DADDY-O wrote:In the aftermath of his death, in the UK at least, you really did get the sense that the majority of music fans in general were grieving.
Oh, yeah. Here as well - and there's any number of reasons why he might have seemed so "present" at the time of his (not expected by me or you or anyone else who didn't know him) death. Songs in movies, television programs, new records after a decade of silence, the travelling art exhibit of "his stuff"...
Maybe also, there's just something to be said for allowing the work to exist in the ether for that long - things like "Life on Mars", "Starman", "Space Oddity", etc. were all between 40-45 years old when he passed. If anyone had taken him for granted over the years, we were probably now collectively at a point in history where we'd have killed
for music of that quality, character and depth (not to sound like a grandad, but we're talking about...in terms of popular music..."the period in between Adele albums"). It's almost as if his work had managed to self advocate increasingly over the years (it's happened on different scales - I seem to remember various points in history where some present day context occasioned a sort of collective appreciation of legacy artists like Neil Young or Ray Davies).
DADD-O wrote:I'm interested in the way Bowie managed to release several uncompromising records and still be regarded as an absolute giant of popular music. His very last LP was a fucker to sit through and yet sold millions.
The fact that he span the two plates skillfully and simultaneously throughout his career might be his greatest achievement. It reflects well on the listening public as well as on him - the fact that we're quite willing to be pulled leftwards into some dark areas. It's just that most artists don't bother to do that.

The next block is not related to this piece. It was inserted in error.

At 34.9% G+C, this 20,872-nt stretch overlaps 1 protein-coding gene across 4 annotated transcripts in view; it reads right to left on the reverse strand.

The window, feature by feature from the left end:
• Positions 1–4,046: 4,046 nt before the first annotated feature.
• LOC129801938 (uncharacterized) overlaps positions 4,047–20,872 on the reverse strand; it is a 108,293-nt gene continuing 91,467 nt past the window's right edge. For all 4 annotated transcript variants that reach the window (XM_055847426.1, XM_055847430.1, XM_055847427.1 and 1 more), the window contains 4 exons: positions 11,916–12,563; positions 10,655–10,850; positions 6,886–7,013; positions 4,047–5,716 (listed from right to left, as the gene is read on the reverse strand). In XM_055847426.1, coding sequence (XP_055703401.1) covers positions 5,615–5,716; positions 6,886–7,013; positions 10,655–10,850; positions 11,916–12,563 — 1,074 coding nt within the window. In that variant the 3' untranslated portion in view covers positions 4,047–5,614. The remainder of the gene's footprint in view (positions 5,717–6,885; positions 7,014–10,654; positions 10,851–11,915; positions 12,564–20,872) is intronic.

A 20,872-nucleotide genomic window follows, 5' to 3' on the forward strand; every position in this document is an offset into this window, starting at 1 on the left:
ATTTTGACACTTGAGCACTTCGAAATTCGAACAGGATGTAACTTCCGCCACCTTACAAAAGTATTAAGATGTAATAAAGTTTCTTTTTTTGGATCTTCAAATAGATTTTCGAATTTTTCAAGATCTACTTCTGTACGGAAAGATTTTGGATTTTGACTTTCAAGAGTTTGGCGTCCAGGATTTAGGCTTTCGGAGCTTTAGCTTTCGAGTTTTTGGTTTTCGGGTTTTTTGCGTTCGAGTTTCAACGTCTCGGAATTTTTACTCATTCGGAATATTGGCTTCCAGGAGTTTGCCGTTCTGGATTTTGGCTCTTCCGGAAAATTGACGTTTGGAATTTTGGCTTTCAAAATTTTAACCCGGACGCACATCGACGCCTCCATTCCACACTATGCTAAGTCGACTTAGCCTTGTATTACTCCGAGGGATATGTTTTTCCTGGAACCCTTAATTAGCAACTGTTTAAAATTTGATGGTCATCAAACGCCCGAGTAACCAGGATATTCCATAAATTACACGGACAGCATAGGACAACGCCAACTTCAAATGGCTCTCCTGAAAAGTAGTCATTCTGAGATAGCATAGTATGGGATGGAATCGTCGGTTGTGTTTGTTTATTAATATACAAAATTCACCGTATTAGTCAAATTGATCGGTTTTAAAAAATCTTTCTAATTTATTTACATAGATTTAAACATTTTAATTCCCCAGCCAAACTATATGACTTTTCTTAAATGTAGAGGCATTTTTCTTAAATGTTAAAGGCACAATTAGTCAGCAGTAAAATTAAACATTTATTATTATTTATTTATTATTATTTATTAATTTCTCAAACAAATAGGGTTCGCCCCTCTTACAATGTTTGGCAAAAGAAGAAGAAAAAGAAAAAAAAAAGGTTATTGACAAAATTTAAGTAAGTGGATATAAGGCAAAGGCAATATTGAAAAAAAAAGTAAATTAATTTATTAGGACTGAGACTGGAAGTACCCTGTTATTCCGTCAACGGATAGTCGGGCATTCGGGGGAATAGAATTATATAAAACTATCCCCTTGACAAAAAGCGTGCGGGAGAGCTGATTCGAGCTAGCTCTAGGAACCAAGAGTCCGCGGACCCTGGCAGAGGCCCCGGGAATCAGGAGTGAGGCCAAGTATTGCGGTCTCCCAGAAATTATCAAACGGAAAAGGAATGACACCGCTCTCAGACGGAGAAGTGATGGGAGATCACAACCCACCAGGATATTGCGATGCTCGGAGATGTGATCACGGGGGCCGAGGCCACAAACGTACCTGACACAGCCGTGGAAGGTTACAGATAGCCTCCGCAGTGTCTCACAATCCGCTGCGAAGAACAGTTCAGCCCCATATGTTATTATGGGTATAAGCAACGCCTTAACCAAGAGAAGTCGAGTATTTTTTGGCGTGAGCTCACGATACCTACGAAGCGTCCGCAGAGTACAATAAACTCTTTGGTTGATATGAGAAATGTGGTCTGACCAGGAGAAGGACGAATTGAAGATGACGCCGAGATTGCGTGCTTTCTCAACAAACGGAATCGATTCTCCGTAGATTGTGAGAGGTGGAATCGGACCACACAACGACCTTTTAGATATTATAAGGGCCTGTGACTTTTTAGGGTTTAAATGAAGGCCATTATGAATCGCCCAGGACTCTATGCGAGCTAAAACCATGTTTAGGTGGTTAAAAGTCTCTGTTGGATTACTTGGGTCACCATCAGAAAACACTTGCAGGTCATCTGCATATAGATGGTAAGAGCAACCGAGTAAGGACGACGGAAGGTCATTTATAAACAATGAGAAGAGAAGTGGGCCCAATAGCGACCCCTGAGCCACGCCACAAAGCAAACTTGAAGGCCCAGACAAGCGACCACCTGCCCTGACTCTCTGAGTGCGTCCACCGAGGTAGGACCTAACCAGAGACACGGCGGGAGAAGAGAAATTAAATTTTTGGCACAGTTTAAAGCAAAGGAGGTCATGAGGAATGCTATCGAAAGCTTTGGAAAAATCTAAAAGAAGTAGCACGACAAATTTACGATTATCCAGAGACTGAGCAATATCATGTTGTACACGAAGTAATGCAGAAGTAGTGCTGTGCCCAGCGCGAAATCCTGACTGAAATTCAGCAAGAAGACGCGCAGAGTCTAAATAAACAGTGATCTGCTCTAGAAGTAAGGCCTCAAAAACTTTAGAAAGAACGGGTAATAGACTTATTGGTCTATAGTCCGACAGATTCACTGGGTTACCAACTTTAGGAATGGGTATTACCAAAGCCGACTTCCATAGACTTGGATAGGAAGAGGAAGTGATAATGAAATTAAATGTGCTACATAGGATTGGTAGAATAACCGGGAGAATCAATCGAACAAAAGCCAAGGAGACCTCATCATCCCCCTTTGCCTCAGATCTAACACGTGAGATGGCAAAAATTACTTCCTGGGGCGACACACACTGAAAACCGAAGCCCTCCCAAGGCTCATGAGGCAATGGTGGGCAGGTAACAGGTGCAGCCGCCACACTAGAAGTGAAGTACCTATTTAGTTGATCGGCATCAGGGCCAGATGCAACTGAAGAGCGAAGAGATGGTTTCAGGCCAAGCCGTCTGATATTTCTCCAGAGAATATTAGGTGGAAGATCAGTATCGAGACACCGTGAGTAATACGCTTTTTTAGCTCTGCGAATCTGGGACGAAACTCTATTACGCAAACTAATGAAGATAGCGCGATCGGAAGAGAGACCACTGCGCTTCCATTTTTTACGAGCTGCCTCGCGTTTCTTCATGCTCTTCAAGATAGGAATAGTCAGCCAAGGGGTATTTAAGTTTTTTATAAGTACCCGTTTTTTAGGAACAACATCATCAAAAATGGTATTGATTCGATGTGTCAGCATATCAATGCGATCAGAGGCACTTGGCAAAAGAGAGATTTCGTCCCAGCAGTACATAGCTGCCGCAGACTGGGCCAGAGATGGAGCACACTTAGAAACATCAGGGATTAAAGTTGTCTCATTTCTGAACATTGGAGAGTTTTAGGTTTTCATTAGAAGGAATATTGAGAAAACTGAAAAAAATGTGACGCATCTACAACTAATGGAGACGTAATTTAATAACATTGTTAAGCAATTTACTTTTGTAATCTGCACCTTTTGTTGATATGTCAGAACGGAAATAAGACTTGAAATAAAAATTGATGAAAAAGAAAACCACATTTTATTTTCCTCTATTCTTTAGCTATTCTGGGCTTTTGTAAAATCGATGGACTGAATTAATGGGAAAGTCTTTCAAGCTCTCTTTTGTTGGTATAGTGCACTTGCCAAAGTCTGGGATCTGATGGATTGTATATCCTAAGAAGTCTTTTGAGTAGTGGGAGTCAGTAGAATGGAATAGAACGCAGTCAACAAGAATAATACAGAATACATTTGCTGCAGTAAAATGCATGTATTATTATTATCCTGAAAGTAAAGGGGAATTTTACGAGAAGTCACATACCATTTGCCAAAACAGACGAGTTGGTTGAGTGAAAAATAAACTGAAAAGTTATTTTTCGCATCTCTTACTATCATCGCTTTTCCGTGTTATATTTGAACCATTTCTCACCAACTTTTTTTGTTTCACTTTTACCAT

For sure - and I think that also adds to his cache. I certainly don't sit around listening to "Bowie's most difficult dozen" for pleasure, but...the very existence of that music undeniably gives him a perceived edge. He'd contributed so many "standards" to the canon that he could veer off into more obscure territory time and time again without anyone batting an eyelid. You think of, I don't know, Bon Jovi on one end and Scott Walker on the other - if we're looking for totems of - respectively - unbridled cynical careerism vs. pure eccentric cultish experimentation, and David Bowie always seemed to be consistently steering the car almost instinctively away from either of those margins. Some of the dafter things he did - Tin Machine, Earthling
, doing a "no hits" enormo-sheds tour following the then-at-their-most-massive Nine Inch Nails onstage - may now make a certain strategic sense as we retroactively discuss them in some larger context, but...the guy really had balls of steel.